Glasgow & West Scotland

Worker buried alive when trench collapsed in Glasgow

The death of a workman buried alive in a 3m deep trench was "unnecessary and preventable", a sheriff has ruled.

Graeme Scott fell and "disappeared" under debris and soil in the trench where he was laying pipes in Glasgow in April 2008.

The trench then caved in on the 30-year-old before colleagues could save him, an inquiry at the city's sheriff court was told.

The sheriff said proper training and practices may have prevented the death.

Mr Scott was killed while working for Cameron and Stevenson (Scotland) Ltd in Glasgow's Cranhill Park.

Lethal results

The sheriff ruled that the labourer died of a chest injury and probable suffocation.

In a written judgment, Sheriff John McCormick concluded: "The death of Graeme Scott was entirely unnecessary and preventable had trench boxes and edge protection been used and the spoil deposited more than 3m from the trench edge, in accordance with accepted good practice.

"Unfortunately, this event is one more example of health and safety practice, training and procedures being ignored in the interests of expediency with lethal results."

Mr Scott, of Torryburn, Dunfermline, had been laying the pipes with his colleagues on 3 April, 2008.

The inquiry heard that on the day of Mr Scott's death neither of the two trench boxes, given to the men to work inside while in the trench, were used.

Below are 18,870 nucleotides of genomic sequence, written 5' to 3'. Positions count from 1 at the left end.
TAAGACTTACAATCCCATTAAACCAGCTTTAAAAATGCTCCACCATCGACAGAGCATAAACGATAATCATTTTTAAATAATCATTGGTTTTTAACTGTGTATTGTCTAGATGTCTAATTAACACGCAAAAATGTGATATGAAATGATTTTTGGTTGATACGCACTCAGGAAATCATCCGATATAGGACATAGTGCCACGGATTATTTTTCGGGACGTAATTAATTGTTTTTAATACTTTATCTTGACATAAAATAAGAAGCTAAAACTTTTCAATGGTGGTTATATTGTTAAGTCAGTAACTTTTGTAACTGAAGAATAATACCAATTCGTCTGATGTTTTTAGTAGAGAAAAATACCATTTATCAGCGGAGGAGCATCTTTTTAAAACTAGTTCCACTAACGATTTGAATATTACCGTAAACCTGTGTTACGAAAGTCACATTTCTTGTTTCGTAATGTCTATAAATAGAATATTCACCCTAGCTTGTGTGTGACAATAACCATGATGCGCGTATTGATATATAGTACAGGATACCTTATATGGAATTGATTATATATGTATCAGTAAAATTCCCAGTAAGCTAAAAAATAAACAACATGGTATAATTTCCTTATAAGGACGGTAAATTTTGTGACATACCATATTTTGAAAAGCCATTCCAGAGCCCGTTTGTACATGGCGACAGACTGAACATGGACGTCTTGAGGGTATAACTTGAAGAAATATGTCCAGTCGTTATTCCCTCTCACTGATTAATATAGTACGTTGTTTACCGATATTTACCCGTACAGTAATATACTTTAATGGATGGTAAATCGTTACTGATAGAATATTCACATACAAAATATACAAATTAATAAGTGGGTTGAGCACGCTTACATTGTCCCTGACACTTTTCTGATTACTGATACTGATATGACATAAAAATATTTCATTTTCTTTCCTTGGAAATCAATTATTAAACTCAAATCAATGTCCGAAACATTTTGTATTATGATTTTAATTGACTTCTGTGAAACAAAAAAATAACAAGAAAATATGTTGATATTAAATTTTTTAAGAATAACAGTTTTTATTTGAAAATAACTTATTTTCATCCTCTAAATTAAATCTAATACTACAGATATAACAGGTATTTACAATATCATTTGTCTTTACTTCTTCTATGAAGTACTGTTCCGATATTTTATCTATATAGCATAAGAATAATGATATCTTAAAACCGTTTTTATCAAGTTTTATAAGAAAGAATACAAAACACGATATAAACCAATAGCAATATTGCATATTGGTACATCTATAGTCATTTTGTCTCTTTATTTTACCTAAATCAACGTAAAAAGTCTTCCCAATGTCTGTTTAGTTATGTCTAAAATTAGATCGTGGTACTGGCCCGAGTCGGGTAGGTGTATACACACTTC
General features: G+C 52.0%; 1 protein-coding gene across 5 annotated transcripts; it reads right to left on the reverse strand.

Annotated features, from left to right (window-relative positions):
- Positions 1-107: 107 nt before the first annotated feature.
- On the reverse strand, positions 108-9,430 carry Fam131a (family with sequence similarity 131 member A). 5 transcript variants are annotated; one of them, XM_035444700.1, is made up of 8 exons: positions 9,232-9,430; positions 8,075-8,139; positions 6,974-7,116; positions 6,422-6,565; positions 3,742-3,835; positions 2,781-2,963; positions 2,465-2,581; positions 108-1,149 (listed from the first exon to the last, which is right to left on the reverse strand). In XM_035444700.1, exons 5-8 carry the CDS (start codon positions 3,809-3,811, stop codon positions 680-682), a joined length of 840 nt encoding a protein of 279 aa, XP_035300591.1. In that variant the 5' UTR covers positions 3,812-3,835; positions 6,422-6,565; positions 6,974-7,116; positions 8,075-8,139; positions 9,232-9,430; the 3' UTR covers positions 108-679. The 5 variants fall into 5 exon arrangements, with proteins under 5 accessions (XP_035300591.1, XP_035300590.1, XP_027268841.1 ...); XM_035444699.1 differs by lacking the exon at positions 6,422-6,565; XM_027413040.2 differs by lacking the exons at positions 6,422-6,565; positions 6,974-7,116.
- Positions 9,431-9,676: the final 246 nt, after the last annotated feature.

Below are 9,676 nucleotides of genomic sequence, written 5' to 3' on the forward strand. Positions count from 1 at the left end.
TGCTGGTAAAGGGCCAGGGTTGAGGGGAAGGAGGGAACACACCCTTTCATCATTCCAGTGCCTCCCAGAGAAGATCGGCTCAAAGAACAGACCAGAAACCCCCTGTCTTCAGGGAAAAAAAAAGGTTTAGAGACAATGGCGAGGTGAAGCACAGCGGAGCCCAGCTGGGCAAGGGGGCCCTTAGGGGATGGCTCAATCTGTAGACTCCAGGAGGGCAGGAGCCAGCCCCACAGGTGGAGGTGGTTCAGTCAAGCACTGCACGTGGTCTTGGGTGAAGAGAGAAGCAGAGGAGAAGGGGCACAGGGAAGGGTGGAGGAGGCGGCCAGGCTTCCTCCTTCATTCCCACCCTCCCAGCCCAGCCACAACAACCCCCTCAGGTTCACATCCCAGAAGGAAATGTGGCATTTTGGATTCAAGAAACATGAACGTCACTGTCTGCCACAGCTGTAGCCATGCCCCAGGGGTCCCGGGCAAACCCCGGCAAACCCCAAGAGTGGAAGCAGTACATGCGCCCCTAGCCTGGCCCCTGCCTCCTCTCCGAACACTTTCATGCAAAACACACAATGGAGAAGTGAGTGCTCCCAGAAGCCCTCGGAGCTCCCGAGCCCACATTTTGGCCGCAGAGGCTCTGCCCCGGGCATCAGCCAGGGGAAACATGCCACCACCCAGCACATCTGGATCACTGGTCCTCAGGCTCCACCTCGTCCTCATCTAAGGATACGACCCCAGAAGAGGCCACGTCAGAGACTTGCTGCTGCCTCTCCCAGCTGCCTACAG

But, it was heard that one of the trench boxes was used on the job up until the day of the incident.

'Not clear'

After Mr Scott had fallen in, foreman William Parry tried to move the dirt from his head using an excavator, but as soon as he touched it the trench collapsed.

On the decision not to use a trench box, Sheriff McCormick noted: "What is not clear is why Mr Parry and his team would depart from such basic health and safety practices and procedures.

"If, as I have found, time was not a constraint, it seems that the only reason why the trench was dug without trench protection and the spoil deposited dangerously close to the edge of the trench on 3rd April 2008 was to avoid the inconvenience of having to move one or both trench boxes."

He added: "I am satisfied that all of the equipment required for the excavation was provided by Cameron & Stevenson (Scotland) Ltd."

Related Internet links

The BBC is not responsible for the content of external Internet sites